Theodore E. Nash, M.D.Building 4, Room 4244 Memorial DriveBethesda, MD 20892-0425Phone: 301-496-6920Fax: firstname.lastname@example.org
Chief, Gastrointestinal Parasites Section, LPD
The goals of the Gastrointestinal Parasite Section (GPS) are to develop better treatments for neurocysticercosis through testing of treatments in vitro and in model systems in vivo, in human clinical trials, and by understanding the basis of the inflammatory immune response to the Taenia solium parasite. In addition, we continue molecular and cellular studies related to Giardia lamblia, a protozoan gastrointestinal-dwelling parasite that is the most common parasitic infection in the United States and worldwide. Clinical research studies of neurocysticercosis both at NIH and in Lima, Peru, related to cysticercosis predominate. There are two laboratory components: a focused laboratory at NIH headed by Dr. Siddhartha Mahanty and another in Lima, Peru, headed by Drs. Nash, Mahanty, and Garcia, our major collaborator in Peru.
Neurocysticercosis is a brain infection of the larval stage of the tapeworm parasite T. solium. People who harbor the intestinal-dwelling tapeworm excrete large numbers of infectious ova in parasite segments called proglottids or as free eggs in the feces. Ova, when ingested by free-roaming pigs or accidently by humans, hatch, enter the intestinal wall, and are carried by the bloodstream to the host’s tissues, where they develop into viable cysts. These are found primarily in the brain, muscle, and subcutaneous tissues. Humans acquire tapeworms following ingestion of undercooked or raw pork.
Neurocysticercosis occurs after humans ingest ova released by tapeworm carriers—such as family members, neighbors, or domestic employees—and through contaminated environment. Almost all the important clinical manifestations are due to infection of the brain. Although the clinical manifestations and signs are particularly varied, the most common symptom is seizures. Neurocysticercosis is the most common cause of adult-acquired epilepsy and seizures worldwide and therefore is a major preventable and treatable illness.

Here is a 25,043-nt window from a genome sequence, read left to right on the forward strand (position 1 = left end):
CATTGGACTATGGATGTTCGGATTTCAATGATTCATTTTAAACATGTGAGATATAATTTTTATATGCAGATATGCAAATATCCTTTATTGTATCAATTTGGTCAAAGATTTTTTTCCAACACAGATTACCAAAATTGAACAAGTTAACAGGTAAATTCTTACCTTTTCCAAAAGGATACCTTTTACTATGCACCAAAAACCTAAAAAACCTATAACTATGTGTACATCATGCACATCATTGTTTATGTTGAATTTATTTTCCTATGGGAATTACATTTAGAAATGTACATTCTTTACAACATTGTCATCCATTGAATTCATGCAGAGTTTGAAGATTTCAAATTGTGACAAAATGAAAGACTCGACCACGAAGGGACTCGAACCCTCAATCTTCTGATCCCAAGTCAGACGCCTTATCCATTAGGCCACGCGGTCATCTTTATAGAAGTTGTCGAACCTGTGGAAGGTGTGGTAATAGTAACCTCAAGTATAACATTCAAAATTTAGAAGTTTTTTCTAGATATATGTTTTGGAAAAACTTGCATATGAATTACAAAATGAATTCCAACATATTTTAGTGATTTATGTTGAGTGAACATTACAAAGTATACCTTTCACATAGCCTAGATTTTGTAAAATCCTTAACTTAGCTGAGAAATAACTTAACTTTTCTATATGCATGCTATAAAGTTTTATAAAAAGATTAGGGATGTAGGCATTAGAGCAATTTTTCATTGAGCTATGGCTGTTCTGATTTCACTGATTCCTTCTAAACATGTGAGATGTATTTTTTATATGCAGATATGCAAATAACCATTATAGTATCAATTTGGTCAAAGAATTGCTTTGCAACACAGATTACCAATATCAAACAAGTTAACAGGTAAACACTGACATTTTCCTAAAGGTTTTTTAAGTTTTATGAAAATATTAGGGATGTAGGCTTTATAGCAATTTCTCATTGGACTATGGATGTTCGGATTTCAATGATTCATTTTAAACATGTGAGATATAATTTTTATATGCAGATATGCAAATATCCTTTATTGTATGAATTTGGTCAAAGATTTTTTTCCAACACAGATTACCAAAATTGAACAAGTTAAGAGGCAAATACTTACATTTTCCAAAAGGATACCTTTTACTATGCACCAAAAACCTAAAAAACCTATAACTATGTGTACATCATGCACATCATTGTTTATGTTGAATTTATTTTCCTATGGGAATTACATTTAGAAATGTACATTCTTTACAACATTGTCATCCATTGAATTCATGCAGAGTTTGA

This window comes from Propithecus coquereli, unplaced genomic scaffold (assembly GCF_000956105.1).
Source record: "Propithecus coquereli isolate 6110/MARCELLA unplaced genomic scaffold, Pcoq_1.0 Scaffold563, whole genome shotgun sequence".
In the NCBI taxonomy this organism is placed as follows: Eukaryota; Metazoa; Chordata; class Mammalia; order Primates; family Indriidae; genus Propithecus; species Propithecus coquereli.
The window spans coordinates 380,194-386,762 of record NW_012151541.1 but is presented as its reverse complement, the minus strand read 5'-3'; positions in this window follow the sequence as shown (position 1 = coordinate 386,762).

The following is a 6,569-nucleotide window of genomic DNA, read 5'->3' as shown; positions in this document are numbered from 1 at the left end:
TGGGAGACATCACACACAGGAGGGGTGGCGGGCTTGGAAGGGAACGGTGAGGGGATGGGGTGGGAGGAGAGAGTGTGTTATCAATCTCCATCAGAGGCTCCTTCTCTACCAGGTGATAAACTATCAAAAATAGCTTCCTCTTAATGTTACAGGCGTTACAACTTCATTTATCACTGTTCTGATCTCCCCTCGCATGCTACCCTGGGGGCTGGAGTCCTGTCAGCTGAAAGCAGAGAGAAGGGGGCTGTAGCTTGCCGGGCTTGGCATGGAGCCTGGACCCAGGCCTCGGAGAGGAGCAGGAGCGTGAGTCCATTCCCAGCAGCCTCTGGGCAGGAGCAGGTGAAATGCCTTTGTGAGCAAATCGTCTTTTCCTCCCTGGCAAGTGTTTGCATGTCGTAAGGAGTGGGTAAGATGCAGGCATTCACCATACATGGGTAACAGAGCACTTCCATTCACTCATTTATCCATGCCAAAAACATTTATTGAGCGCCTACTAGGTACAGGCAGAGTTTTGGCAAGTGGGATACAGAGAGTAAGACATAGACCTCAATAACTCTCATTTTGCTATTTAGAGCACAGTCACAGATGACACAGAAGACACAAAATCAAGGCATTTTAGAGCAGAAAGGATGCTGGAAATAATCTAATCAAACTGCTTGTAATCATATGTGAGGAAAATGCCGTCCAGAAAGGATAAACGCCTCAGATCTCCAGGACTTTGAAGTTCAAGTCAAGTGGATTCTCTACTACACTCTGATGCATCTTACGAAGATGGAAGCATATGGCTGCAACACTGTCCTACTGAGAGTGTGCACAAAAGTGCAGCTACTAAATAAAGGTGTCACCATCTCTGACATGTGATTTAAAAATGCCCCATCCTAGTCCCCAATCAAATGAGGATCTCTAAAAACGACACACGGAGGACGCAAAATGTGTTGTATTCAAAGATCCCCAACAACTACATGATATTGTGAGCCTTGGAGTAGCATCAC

Normally, viable cysts are clinically silent and invoke little discernable inflammatory response. However, when cysts die or are exposed to anthelmintic drugs, an intense immune response occurs, which results in seizures and/or mass effects. It is the control of inflammation that prevents brain injury, seizures, or mass effects. Degenerating cysts tend to calcify, and, because calcified cysts accumulate in the tissues and brain, they are found in a significant minority (10 to 20 percent) of endemic populations; it is frequently the only abnormality seen in patients who have seizures. Although previously thought to be inert, some calcified lesions are foci of seizure activity and are associated with the periodic occurrence of perilesional edema around calcified lesions. Our reports both at NIH and in Peru early on emphasized the real and potential clinical importance of this phenomenon.
Controlling the inflammatory response due to degenerating cysts is a major therapeutic dilemma. Although corticosteroids are commonly employed, their use has not been systemically studied. A trial investigating higher dosing and prolonged administration compared to conventional lower dosing of a shorter duration in the treatment of parenchymal disease is ongoing in Lima in collaboration with Dr. Garcia. We are in the forefront to characterize the importance, frequency, morbidity, pathophysiology, and treatment of perilesional edema at NIH and our study site in Lima.
Perilesional edema is associated with seizures and occurs in about 50 percent of those with calcifications and a history of seizures. Other studies at NIH include PET scanning of these patients using a newly developed peripheral benzodiazepine receptor ligand (Drs. Innis and Fujita), which is a marker of microglial activation and inflammation. Treatment trials and the incidence of perilesional edema in endemic populations are in the planning stages. In other studies we reported and continue to expand the use of methotrexate as a corticosteroid-sparing agent in the treatment of subarachnoid neurocysticercosis and other inflammatory conditions associated with the disease.